Read an eGalley courtesy of the publisher
Trigger/Content warning: death of a sibling, body horror, blood, bleeding, kidnapping, hazing
In the middle of the night when she’s supposed to be away at her prestigious summer camp, Mars’ sister Caroline attacks them within their family home. The encounter ends in tragedy, with a tidy explanation, but Mars suspects the camp itself might have had a hand in the violence. They take her spot, and they start learning about what lurks within bucolic Aspen Conservancy Summer Academy.
I had a fun time getting lost in the haze of La Sala’s prose which deftly takes the reader from summer’s bliss to a trippy nightmare. It’s entertaining and really fun for folks who have seen films like Hereditary and Annihilation, but stars a badass genderfluid teen determined to find out the truth about his sister’s death.
What really worked here is, for lack of a better word, world-building around the structures, rules, and layout of the Summer Academy. There are so many details that make the place seem idyllic, but in a very Stepford Wives kind of way. From the values to the rituals to the antagonism between the boys and girls rooted in heteropatriarchy. There’s a cult-y element to such complexes, and La Sala leans hard into the aesthetic and vibe. The prose navigates horror and beauty with ease, making this read a deeply visual experience as well (there are bits with the honey that had me physically recoiling).
The way Mars navigates grief almost makes the emotion a secondary character. While the plot doesn’t readily forget why Mars is at the camp, there are also really subtle reminders throughout. The nods to Caroline having a character beyond her death are expertly woven throughout, especially as the pace increases and discoveries nearly turn into deadly accidents. It’s extremely well done.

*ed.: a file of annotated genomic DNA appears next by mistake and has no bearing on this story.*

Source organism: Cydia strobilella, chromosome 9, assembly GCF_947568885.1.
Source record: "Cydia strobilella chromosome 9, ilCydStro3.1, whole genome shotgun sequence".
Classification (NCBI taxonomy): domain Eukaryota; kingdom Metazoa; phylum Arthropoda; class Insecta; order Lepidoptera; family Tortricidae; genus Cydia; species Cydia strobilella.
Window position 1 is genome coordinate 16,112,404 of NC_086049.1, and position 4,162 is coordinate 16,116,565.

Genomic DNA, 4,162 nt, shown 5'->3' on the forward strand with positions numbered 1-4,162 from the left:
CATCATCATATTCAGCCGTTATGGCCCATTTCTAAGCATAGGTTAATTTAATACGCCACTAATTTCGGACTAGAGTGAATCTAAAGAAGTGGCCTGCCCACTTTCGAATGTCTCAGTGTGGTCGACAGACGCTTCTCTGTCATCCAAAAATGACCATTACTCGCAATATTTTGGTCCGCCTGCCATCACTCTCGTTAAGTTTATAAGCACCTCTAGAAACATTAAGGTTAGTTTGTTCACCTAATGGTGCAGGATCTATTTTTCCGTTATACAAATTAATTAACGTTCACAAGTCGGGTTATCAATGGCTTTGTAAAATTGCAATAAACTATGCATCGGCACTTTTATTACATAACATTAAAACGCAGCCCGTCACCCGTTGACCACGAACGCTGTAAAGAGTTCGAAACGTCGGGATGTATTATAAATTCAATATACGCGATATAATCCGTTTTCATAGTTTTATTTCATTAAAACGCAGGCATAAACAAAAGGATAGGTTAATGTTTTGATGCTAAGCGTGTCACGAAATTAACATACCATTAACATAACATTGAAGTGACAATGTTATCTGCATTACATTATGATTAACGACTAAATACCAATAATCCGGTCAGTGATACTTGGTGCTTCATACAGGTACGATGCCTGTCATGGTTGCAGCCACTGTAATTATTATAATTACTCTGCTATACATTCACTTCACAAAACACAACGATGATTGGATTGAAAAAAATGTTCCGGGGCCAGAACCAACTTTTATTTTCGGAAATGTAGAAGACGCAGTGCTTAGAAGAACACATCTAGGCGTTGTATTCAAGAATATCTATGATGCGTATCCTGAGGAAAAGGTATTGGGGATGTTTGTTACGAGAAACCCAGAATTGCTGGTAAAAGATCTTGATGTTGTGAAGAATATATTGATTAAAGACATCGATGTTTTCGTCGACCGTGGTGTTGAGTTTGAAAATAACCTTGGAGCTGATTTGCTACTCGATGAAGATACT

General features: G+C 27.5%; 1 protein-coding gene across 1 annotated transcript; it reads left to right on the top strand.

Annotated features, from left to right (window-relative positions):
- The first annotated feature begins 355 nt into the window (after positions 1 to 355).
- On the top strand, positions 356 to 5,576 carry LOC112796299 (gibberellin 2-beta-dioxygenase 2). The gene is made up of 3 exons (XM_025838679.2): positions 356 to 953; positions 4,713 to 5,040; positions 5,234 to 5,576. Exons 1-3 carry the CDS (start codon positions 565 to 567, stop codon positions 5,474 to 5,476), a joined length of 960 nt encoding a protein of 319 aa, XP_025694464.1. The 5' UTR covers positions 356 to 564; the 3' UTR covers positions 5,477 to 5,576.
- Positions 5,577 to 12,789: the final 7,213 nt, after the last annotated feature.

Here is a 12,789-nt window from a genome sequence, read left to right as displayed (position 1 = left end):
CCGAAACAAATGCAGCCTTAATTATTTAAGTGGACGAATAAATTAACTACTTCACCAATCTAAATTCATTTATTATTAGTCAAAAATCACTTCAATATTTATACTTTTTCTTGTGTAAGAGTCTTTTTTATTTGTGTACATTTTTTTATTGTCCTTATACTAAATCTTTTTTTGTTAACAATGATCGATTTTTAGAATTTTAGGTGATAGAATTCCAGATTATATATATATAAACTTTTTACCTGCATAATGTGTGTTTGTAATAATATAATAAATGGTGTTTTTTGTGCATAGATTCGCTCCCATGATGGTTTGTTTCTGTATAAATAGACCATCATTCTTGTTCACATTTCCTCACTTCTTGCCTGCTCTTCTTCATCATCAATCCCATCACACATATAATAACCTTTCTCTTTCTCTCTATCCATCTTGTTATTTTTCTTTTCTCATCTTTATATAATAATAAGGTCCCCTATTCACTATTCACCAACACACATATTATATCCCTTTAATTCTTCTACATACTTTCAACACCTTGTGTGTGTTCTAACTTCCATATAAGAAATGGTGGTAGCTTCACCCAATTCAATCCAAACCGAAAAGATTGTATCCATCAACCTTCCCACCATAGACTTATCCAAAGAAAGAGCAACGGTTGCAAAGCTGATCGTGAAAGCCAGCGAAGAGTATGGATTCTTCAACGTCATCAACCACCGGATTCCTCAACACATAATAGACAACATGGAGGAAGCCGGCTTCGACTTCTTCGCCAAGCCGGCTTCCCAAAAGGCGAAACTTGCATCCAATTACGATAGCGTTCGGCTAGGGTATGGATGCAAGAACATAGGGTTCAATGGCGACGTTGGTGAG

Seeing the social dynamics through Mars’ perspective added to the tension in a way that didn’t distract from the mystery of Caroline’s death. Two things can be stressful and concurrent. I won’t go into specifics to keep my review as spoiler-free as possible, but the way Mars navigates the boys and girls cabins plays a role. The differences in identity and characters’ relationship with their identity adds even more uncertainty with regards to who Mars can trust with both their true intention of going to camp and their personal safety. While Mars’ experience of gender doesn’t match my own, I think it’s neat to have a horror book steeped in genre savvy with a queer teenager at its helm.
Overall, a fun nightmare featuring cliques, summer camp, and bees. So many bees.